Are there any environmental issues that are in focus?
All of them, actually, because we don't have a pollutant of the week (laughs). Of course, one of the focal points is climate protection, but we look at five environmental impacts in total: greenhouse effect, acidification, eutrophication, energy consumption and criticality of raw materials.
With regard to critical raw materials: What strategy is being pursued here?
Replacement is not always the solution. Depending on why a raw material is classified as critical, different strategies are used. In the case of purely geological risks, for example, we can force the use of secondary materials. We consider how to minimize critical raw materials on a case-by-case basis - right from the very beginning in the development process of our products. In the coming generations of cars and batteries, for example, significantly less cobalt will be used.
Why are values for climate change given in CO₂ equivalents in the life cycle assessments?
After all, it is not only the actual quantities of the respective emissions that are important, but also their respective impact on the environment. For example, one kilogram of methane has 21 times the effect on climate change than one kilogram of CO₂. One kilogram of sulphur hexafluoride SF6 has even 22,000 times the effect. That is why we need a single currency: the weighting of an emission in terms of the greenhouse gas effect is expressed in CO₂ equivalents and finds its way into the balance sheet as an environmental impact category.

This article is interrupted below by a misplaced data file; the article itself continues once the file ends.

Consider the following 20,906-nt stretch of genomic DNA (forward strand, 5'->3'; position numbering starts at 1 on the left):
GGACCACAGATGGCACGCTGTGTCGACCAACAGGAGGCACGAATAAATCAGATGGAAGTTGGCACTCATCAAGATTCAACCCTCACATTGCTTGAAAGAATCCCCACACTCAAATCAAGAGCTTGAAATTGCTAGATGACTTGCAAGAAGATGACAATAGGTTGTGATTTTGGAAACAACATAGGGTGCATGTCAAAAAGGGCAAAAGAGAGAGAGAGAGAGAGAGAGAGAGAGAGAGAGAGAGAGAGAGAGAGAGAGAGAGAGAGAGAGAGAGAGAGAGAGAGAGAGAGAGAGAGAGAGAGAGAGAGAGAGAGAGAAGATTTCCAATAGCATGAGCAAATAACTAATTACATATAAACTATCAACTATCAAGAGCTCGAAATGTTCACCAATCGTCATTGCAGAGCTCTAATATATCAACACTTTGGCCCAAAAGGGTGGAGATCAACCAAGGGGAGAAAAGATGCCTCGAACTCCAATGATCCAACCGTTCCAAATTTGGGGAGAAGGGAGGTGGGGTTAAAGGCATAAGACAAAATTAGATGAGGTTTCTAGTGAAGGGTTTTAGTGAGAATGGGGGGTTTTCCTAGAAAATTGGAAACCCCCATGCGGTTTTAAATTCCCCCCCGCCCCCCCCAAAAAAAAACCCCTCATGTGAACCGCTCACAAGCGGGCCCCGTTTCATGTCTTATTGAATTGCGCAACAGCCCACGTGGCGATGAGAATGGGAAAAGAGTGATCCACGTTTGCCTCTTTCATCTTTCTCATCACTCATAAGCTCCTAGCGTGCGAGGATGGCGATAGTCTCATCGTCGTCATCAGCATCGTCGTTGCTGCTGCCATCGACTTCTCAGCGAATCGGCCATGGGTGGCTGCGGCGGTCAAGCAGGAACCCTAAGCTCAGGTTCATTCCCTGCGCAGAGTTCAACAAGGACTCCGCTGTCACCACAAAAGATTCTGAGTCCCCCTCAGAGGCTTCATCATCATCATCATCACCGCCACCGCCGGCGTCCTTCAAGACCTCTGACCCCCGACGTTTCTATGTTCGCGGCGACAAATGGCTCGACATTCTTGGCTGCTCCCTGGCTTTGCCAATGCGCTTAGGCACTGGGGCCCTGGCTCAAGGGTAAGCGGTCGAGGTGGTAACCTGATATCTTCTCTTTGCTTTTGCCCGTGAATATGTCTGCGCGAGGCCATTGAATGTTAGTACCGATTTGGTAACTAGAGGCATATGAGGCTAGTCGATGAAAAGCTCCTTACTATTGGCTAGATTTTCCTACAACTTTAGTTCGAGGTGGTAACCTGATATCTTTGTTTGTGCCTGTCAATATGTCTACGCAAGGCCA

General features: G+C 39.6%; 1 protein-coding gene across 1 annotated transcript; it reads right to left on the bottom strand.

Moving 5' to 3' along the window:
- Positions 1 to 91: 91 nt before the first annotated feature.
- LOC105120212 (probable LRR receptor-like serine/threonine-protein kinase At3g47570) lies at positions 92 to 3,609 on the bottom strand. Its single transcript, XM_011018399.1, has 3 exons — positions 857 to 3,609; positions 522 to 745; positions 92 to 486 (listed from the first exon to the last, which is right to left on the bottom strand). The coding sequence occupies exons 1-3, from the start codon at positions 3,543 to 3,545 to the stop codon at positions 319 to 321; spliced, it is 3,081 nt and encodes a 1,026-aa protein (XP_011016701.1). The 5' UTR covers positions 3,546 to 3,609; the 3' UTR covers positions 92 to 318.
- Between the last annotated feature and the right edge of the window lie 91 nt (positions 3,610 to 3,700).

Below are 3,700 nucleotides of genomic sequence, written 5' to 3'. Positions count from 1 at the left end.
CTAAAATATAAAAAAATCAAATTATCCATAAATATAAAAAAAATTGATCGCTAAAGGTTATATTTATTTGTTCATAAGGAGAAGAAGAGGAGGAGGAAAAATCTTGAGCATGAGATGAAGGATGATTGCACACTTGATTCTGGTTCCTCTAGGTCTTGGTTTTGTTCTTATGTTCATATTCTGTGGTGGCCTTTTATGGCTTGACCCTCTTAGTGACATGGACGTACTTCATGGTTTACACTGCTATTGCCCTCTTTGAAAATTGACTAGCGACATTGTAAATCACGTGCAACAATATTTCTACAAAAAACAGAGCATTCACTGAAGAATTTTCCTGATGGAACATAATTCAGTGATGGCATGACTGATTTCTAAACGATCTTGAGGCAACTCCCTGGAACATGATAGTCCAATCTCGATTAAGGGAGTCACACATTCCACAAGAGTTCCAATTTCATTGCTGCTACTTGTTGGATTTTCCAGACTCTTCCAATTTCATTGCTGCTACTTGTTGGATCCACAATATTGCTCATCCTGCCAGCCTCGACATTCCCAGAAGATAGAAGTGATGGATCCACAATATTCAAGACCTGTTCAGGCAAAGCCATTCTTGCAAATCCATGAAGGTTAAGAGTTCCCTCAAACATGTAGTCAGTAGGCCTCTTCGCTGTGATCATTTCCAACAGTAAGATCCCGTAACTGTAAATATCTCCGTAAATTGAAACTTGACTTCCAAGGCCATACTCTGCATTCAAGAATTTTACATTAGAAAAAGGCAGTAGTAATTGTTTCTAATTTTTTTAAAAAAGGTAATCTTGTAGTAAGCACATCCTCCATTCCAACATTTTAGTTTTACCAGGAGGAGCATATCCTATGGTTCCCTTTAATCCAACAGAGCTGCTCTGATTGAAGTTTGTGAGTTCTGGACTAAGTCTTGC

What about other emissions or pollutants?
As a global environmental effect, climate change is of course very much in focus. But we also look at local environmental aspects such as improving air quality in the case of particle or nitrogen oxide emissions in city centers.
Where are Life Cycle Assessments used at Daimler today?
It all began with the market launch of the first A-Class generation. At that time, we were initially commissioned to calculate the environmental impact of a fender made of steel, aluminum and plastic. Then, parallel to the series production project, the first complete vehicle life cycle assessment was drawn up.
Life cycle assessments are currently being calculated for all new passenger car series, and since last year, also for selected alternative drive concepts in the bus and truck sector. With this database, we can then also determine the entire CO₂ footprint of our company, including all upstream and downstream processes.
Another new feature is the environmental assessment of mobility concepts. Here, for example, we examine the environmental benefits of car sharing systems.
The Mercedes-Benz EQC's 360-degree environmental check was published recently. How long did it take and who was involved?
For a classic life cycle assessment, we now need about three months including the final report. But with the EQC, we had to cover completely new technologies, for example, battery production. For six months, we worked together with our colleagues in battery development, production and purchasing to determine the environmental impacts cleanly: How is a cell manufactured? How are the anode and cathode produced? What materials are used overall? This was the only way to develop a sound database.
That sounds complex. Where do you start?